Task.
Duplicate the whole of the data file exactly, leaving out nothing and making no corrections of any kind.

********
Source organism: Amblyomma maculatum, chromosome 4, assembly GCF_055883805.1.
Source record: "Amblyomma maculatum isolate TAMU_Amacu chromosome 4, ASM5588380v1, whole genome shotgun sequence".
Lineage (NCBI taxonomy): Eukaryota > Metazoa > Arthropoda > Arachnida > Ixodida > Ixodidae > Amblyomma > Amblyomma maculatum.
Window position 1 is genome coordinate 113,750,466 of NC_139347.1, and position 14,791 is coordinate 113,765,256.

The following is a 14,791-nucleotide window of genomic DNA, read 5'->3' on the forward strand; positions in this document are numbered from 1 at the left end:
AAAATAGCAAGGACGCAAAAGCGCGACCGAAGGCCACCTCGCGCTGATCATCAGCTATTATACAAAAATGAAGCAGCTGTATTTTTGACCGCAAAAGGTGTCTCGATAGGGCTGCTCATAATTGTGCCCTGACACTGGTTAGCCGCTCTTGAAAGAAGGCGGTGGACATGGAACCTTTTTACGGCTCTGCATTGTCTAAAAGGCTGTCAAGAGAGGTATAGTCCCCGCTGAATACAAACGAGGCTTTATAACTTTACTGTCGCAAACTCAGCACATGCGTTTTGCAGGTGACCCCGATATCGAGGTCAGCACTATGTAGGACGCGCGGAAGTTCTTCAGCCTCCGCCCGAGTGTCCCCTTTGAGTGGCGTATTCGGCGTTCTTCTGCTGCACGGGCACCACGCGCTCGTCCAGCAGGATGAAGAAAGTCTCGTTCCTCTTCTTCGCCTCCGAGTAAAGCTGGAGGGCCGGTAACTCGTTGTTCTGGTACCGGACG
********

Source organism: Amblyomma maculatum, chromosome 4, assembly GCF_055883805.1.
Source record: "Amblyomma maculatum isolate TAMU_Amacu chromosome 4, ASM5588380v1, whole genome shotgun sequence".
Lineage (NCBI taxonomy): Eukaryota > Metazoa > Arthropoda > Arachnida > Ixodida > Ixodidae > Amblyomma > Amblyomma maculatum.
Window position 1 is genome coordinate 113,750,466 of NC_139347.1, and position 14,791 is coordinate 113,765,256.

The following is a 14,791-nucleotide window of genomic DNA, read 5'->3' on the forward strand; positions in this document are numbered from 1 at the left end:
AAAATAGCAAGGACGCAAAAGCGCGACCGAAGGCCACCTCGCGCTGATCATCAGCTATTATACAAAAATGAAGCAGCTGTATTTTTGACCGCAAAAGGTGTCTCGATAGGGCTGCTCATAATTGTGCCCTGACACTGGTTAGCCGCTCTTGAAAGAAGGCGGTGGACATGGAACCTTTTTACGGCTCTGCATTGTCTAAAAGGCTGTCAAGAGAGGTATAGTCCCCGCTGAATACAAACGAGGCTTTATAACTTTACTGTCGCAAACTCAGCACATGCGTTTTGCAGGTGACCCCGATATCGAGGTCAGCACTATGTAGGACGCGCGGAAGTTCTTCAGCCTCCGCCCGAGTGTCCCCTTTGAGTGGCGTATTCGGCGTTCTTCTGCTGCACGGGCACCACGCGCTCGTCCAGCAGGATGAAGAAAGTCTCGTTCCTCTTCTTCGCCTCCGAGTAAAGCTGGAGGGCCGGTAACTCGTTGTTCTGGTACCGGACG